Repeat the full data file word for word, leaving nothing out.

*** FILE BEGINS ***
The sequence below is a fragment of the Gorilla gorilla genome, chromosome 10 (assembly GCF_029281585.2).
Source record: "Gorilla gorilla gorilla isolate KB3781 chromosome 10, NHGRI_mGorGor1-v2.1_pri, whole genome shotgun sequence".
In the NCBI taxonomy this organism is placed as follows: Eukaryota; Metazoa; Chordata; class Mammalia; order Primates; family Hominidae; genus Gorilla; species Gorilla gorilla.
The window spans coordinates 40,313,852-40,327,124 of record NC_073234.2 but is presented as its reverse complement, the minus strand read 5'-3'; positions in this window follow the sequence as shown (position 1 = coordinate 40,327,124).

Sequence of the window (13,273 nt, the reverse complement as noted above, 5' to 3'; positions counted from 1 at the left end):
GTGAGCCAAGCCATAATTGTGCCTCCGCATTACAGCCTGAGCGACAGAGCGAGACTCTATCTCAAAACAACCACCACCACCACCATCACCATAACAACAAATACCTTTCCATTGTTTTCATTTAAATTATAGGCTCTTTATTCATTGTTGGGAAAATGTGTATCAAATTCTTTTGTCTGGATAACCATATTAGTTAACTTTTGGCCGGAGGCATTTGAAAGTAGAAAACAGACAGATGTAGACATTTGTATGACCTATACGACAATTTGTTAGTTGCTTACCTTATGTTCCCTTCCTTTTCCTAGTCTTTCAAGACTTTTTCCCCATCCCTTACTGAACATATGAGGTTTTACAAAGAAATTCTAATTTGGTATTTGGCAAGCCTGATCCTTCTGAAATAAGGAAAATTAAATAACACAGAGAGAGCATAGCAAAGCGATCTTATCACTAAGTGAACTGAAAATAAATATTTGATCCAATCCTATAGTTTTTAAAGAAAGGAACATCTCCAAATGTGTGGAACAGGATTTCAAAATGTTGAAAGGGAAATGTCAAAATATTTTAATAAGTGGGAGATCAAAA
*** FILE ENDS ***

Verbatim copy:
The sequence below is a fragment of the Gorilla gorilla genome, chromosome 10 (assembly GCF_029281585.2).
Source record: "Gorilla gorilla gorilla isolate KB3781 chromosome 10, NHGRI_mGorGor1-v2.1_pri, whole genome shotgun sequence".
In the NCBI taxonomy this organism is placed as follows: Eukaryota; Metazoa; Chordata; class Mammalia; order Primates; family Hominidae; genus Gorilla; species Gorilla gorilla.
The window spans coordinates 40,313,852-40,327,124 of record NC_073234.2 but is presented as its reverse complement, the minus strand read 5'-3'; positions in this window follow the sequence as shown (position 1 = coordinate 40,327,124).

Sequence of the window (13,273 nt, the reverse complement as noted above, 5' to 3'; positions counted from 1 at the left end):
GTGAGCCAAGCCATAATTGTGCCTCCGCATTACAGCCTGAGCGACAGAGCGAGACTCTATCTCAAAACAACCACCACCACCACCATCACCATAACAACAAATACCTTTCCATTGTTTTCATTTAAATTATAGGCTCTTTATTCATTGTTGGGAAAATGTGTATCAAATTCTTTTGTCTGGATAACCATATTAGTTAACTTTTGGCCGGAGGCATTTGAAAGTAGAAAACAGACAGATGTAGACATTTGTATGACCTATACGACAATTTGTTAGTTGCTTACCTTATGTTCCCTTCCTTTTCCTAGTCTTTCAAGACTTTTTCCCCATCCCTTACTGAACATATGAGGTTTTACAAAGAAATTCTAATTTGGTATTTGGCAAGCCTGATCCTTCTGAAATAAGGAAAATTAAATAACACAGAGAGAGCATAGCAAAGCGATCTTATCACTAAGTGAACTGAAAATAAATATTTGATCCAATCCTATAGTTTTTAAAGAAAGGAACATCTCCAAATGTGTGGAACAGGATTTCAAAATGTTGAAAGGGAAATGTCAAAATATTTTAATAAGTGGGAGATCAAAA